Forgiveness is a choice, not a feeling. Who are we to decide who is worthy to be forgiven, after God has forgiven us so much? We shouldn’t wait for our healing to come before we start to serve others.
Rosette: The journey to forgiveness
By Emily Hoppin
Communications Officer | LSESD
Imagine that you are held at gunpoint waiting to be executed by the foreign soldiers who are terrorizing your land. You close your eyes and anticipate the pull of the trigger that will end your life in an instant when suddenly a miracle occurs, and your executioners are blown away by the blast of a friendly tank shell. Thanking God that your life has been spared, you escape with your life and the lives of your family members. However, the trauma doesn’t end there as the invaders continue to ravage your land, kidnap your countrymen, and rape your countrywomen. For years after your divine deliverance, you continue to be wracked with terror, waking up at night with nightmares, tossing and turning in your bed while you wait for soldiers to come drag you away. The fear begins to warp your mind, causing even the very sound of the intruders’ dialect to become odious to you. After such trauma, do you think that you would be able to forgive and love your enemy? This was Rosette’s story.
Having lived through the Lebanese civil war, Rosette faced a near-death experience at the hands of Syrian soldiers. For many years after the end of the civil war, she found herself struggling to forgive, despite knowing full well God’s call on His children to forgive and love their enemies. Five years of fasting and praying to forgive seemed to make the fear and pain go away until suddenly a new war broke out, this time in the heart of her former enemies’ country. As Syrian refugees began to flood across the border, seemingly “invading” the land anew, Rosette felt paralyzed to reach out and help them, even though she knew this would be the Good Samaritan thing to do. Praying for them from a distance, Rosette felt unable to visit them face to face despite their widespread presence in her town.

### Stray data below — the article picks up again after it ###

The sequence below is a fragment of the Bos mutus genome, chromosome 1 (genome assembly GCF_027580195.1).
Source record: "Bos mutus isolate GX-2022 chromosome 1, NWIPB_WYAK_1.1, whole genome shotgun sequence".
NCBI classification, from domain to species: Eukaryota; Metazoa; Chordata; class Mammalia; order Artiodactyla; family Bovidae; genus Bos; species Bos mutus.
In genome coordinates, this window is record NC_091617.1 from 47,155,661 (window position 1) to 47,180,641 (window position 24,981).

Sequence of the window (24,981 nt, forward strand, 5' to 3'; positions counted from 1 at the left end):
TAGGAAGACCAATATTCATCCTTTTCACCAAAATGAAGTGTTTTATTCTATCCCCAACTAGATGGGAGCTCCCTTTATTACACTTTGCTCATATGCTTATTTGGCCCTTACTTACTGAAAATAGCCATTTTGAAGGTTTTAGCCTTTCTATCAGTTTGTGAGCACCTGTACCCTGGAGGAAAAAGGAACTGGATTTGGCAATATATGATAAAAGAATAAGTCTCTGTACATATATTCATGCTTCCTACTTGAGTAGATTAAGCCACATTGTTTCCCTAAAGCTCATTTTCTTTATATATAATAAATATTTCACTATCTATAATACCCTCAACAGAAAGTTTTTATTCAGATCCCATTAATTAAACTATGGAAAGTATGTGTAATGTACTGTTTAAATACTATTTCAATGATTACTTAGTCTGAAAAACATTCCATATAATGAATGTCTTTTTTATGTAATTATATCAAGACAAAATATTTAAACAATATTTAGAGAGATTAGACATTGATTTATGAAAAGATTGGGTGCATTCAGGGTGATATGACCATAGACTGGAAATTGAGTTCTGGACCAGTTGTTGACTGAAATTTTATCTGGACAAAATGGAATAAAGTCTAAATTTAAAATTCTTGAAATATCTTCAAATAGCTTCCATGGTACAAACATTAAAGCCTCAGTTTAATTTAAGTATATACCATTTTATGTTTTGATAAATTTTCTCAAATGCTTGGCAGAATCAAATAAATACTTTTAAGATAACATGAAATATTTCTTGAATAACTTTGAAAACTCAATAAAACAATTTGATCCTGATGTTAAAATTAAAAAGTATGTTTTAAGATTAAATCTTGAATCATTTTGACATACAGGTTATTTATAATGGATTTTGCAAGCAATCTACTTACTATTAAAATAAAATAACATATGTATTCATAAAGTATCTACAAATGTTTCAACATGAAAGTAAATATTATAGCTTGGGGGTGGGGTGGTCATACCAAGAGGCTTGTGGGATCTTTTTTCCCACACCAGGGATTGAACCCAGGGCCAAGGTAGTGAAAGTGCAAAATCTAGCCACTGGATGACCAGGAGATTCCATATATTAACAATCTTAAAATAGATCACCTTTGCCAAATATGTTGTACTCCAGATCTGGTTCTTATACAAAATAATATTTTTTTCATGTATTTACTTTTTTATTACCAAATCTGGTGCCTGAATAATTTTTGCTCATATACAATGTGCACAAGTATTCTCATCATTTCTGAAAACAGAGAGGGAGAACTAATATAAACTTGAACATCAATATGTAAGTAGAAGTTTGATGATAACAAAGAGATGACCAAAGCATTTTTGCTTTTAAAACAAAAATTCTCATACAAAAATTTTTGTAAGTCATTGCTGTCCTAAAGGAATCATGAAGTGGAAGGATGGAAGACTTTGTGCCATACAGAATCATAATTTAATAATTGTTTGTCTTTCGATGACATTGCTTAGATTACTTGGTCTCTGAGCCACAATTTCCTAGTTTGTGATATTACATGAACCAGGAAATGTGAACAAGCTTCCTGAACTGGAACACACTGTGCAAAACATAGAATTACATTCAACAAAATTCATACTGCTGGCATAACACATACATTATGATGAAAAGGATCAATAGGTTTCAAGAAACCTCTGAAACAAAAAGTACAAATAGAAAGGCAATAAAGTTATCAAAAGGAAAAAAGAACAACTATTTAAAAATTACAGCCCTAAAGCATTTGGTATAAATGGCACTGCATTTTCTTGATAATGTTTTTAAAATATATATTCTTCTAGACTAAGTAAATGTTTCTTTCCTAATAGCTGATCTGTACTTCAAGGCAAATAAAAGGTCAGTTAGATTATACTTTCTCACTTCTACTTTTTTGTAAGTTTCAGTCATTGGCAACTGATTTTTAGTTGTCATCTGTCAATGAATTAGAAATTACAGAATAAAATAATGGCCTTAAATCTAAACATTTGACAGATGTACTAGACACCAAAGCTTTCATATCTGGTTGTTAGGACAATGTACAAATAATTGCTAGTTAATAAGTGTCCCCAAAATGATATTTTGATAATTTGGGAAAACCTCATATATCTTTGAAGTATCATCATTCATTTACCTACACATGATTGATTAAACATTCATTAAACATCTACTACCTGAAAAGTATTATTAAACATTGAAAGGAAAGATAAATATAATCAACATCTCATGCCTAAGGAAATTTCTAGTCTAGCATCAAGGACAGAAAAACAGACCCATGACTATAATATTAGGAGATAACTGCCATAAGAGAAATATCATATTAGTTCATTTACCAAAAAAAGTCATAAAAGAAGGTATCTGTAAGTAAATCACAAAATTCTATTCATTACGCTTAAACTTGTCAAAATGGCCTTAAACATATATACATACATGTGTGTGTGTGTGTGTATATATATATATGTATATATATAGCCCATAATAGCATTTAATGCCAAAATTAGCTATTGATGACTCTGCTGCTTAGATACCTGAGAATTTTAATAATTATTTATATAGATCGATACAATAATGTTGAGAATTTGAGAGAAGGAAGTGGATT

God, however, had other plans for her. As her son and his wife began to help the refugee families, they would come back to her recounting myriad tales of the miraculous works that God was performing among the Syrians. One day two particularly powerful stories finally broke the back of Rosette’s inhibitions. Suddenly, she realized that she no longer wanted to sit on the sidelines and miss out on what God was doing. She decided to start visiting refugee families and reach out by lending helpful hands and listening ears. In order to heal her heart of the past, God continually spoke to her the verse, “Love your enemy”, allowing it to echo through her mind each morning when she woke up. Finally, one day, the echoing stopped, and she realized that God had completely set her free from her trauma. By serving others, she was able to let go of her past and fully love her former enemies.
When asked what wisdom she can impart to Christ’s followers from her experiences, Rosette emphasized the need to obey God before receiving healing. It was through serving that she was set free, not the other way around. Forgiveness is a choice, not a feeling. Who are we to decide who is worthy to be forgiven, after God has forgiven us so much? We shouldn’t wait for our healing to come before we start to serve others. Just as the lepers were healed as they obeyed Jesus (Luke 17:14), so shall we, too, be healed as we follow God’s call upon our lives.